Boryokudan syndicate agents watch my every move as I relinquish my weapon and enter the futuristic criminal lair. In a dank room, the mob boss smugly reclines behind his desk. “I know everybody in this city, and I don't know you,” he begins. Over the course of our meeting (a culmination of carefully-chosen dialog options), I win his trust, convince him that I'm a crooked cop (a lie) and agree to find the Boryokudan's missing drug shipment in exchange for information on Center 7, the off-world criminal reconditioning facility holding my brother. There isn't a lot of tension to this exchange—it can only play out one way—but the rich atmosphere and minimalist art style lets my imagination fill in the blanks with personal fears while brilliant sound design and thrilling sci-fi storytelling keeps me engrossed in a way I've never experienced in a point-and-click adventure game.
Dead set on fulfilling every detective fantasy you've ever had, Gemini Rue is chock full of hard-boiled drama. One moment I'm in a shootout, hopping fences and shooting locks to escape danger; the next, I'm reading strangers' mail to track down a lead. And when I click a portrait icon in the corner of my screen, and I'm instantly whisked halfway across the galaxy into Gemini's concurrent storyline, told from the perspective of another character who must escape the Center 7 detention facility. Switching characters at will is a blessing when a puzzle has you stumped, and M. Night Shyamalan could learn a thing or two from the resulting narrative twist.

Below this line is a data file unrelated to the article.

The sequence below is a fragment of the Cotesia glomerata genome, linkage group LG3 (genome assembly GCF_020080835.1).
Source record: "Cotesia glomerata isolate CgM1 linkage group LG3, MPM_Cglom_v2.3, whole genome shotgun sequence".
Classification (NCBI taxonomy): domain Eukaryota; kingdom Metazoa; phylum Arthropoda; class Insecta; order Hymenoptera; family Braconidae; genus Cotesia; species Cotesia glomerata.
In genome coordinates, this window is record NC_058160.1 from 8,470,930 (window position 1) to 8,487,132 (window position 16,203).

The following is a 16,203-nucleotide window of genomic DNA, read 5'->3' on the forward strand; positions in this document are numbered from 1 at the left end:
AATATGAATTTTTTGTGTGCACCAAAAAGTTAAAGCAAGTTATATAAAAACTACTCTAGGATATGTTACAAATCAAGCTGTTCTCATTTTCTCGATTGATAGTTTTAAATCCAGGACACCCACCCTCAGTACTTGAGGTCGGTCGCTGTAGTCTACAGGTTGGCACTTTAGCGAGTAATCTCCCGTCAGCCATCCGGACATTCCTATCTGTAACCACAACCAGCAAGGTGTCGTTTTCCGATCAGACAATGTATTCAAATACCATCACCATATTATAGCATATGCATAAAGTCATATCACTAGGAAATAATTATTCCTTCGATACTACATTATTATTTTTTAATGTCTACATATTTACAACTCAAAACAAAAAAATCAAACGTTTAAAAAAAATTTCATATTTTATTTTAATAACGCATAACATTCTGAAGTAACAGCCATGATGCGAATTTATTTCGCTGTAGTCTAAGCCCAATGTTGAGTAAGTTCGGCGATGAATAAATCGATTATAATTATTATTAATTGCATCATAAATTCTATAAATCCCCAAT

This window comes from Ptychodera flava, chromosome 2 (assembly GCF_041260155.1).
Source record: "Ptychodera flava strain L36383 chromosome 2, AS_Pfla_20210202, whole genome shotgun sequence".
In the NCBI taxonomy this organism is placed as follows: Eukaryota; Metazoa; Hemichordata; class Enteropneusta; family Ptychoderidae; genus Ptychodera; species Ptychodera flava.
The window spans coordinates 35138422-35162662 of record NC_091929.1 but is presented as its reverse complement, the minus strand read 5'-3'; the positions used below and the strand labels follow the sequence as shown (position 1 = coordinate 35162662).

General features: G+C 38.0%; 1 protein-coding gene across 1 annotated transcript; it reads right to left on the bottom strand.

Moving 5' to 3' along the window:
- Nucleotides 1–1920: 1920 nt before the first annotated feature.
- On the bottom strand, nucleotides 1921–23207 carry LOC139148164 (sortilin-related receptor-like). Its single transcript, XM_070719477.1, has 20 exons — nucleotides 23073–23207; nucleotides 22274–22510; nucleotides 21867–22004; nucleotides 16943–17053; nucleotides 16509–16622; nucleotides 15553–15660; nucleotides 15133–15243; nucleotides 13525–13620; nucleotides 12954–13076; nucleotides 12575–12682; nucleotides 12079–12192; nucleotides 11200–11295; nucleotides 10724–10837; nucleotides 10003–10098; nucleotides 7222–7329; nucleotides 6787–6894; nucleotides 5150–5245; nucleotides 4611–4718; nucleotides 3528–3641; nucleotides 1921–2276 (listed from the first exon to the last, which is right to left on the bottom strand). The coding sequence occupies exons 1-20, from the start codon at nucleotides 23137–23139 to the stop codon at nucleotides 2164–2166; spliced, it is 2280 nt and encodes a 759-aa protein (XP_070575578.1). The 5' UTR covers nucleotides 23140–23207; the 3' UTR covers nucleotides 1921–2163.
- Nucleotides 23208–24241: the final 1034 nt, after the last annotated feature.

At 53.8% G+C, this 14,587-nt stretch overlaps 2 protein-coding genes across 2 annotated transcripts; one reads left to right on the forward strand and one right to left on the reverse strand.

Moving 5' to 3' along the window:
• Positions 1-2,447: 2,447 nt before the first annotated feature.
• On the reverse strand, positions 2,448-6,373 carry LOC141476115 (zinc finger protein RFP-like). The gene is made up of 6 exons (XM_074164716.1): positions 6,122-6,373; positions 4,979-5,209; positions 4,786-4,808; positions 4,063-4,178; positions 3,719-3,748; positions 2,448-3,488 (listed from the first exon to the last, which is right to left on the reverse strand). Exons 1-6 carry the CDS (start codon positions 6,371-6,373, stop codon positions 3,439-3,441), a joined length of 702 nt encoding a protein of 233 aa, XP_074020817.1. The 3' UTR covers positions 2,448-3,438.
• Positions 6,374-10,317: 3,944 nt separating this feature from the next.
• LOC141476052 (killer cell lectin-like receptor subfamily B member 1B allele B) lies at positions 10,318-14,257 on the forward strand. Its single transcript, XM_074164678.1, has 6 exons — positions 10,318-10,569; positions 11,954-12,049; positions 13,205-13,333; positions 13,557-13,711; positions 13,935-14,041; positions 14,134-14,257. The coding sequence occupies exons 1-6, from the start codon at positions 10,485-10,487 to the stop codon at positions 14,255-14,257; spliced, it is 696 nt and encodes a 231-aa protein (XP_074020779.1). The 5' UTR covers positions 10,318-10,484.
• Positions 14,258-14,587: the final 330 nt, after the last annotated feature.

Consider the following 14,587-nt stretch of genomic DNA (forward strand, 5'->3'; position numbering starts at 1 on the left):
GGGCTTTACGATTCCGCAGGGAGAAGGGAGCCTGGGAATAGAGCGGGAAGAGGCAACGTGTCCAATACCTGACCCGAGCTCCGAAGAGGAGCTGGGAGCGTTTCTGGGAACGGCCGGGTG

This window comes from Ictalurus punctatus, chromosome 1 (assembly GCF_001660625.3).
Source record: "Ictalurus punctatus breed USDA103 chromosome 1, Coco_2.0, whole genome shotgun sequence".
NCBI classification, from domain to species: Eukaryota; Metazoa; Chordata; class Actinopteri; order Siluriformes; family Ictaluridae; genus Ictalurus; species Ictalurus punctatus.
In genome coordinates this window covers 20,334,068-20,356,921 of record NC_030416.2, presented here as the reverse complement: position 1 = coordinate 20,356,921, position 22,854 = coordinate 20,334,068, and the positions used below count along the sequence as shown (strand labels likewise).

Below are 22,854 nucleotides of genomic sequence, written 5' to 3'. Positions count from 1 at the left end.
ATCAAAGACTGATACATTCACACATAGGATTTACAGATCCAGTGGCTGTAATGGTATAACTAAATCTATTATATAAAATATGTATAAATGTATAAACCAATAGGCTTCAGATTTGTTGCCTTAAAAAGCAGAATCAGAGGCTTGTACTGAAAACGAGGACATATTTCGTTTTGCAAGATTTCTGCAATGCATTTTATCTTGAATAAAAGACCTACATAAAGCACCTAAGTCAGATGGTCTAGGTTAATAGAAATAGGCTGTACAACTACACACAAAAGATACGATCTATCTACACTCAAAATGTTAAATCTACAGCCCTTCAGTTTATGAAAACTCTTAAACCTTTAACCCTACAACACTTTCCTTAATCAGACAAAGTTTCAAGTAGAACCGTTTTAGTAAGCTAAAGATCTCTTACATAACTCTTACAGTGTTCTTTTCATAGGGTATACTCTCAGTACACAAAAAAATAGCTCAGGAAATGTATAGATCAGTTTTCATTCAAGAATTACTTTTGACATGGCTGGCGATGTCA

Most times, Rue's low-res but beautiful art style aggressively tugs on your nostalgic heartstrings. Other times, those dastardly fat pixels are the bane of your existence, obscuring what should be easy solutions. Case in point: in one scene I'm trapped, with my hands bound and feet dangling. The only thing that's missing is a death laser inching towards my crotch and a cackling super villain—that, and something to cut these ropes with before I'm murdered to death! Of course, I could use my feet to grab the tile shard I need to free myself, I just can't distinguish it from the rest of the pixelated jumble of junk that clutters the floor.
The only other major gripe I can level against Rue is its save system. During several stretches of gameplay, you inexplicably can't save, and there's no indication when you're entering a no-save zone.
It's redeemed, though, by its mature narrative, which I wouldn't be embarrassed to describe aloud in public—it questions human nature and what defines a person, rather than dwelling on cartoon humor or boobs. Rue is a gem for treating us like adults, and it's an experience that any adventure gamer should be proud to add to their collection.
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